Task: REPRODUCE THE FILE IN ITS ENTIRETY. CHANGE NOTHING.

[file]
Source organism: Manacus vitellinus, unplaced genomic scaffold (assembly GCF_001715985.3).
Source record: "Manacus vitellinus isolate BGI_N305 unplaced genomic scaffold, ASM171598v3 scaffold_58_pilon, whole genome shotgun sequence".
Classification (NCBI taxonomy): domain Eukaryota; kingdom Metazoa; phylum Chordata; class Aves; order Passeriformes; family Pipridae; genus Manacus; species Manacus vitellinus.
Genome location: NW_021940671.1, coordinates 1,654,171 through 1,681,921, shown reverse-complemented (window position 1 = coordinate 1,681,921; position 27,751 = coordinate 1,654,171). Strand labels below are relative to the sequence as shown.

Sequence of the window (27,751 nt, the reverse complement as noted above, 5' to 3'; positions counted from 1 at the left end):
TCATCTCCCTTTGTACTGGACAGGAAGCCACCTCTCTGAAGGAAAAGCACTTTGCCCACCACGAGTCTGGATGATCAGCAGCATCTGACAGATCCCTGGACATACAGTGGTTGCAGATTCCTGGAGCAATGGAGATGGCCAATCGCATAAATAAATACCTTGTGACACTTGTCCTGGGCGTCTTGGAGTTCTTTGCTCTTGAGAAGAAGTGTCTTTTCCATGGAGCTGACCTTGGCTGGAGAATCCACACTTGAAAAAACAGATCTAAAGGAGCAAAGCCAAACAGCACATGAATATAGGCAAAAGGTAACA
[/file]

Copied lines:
Source organism: Manacus vitellinus, unplaced genomic scaffold (assembly GCF_001715985.3).
Source record: "Manacus vitellinus isolate BGI_N305 unplaced genomic scaffold, ASM171598v3 scaffold_58_pilon, whole genome shotgun sequence".
Classification (NCBI taxonomy): domain Eukaryota; kingdom Metazoa; phylum Chordata; class Aves; order Passeriformes; family Pipridae; genus Manacus; species Manacus vitellinus.
Genome location: NW_021940671.1, coordinates 1,654,171 through 1,681,921, shown reverse-complemented (window position 1 = coordinate 1,681,921; position 27,751 = coordinate 1,654,171). Strand labels below are relative to the sequence as shown.

Sequence of the window (27,751 nt, the reverse complement as noted above, 5' to 3'; positions counted from 1 at the left end):
TCATCTCCCTTTGTACTGGACAGGAAGCCACCTCTCTGAAGGAAAAGCACTTTGCCCACCACGAGTCTGGATGATCAGCAGCATCTGACAGATCCCTGGACATACAGTGGTTGCAGATTCCTGGAGCAATGGAGATGGCCAATCGCATAAATAAATACCTTGTGACACTTGTCCTGGGCGTCTTGGAGTTCTTTGCTCTTGAGAAGAAGTGTCTTTTCCATGGAGCTGACCTTGGCTGGAGAATCCACACTTGAAAAAACAGATCTAAAGGAGCAAAGCCAAACAGCACATGAATATAGGCAAAAGGTAACA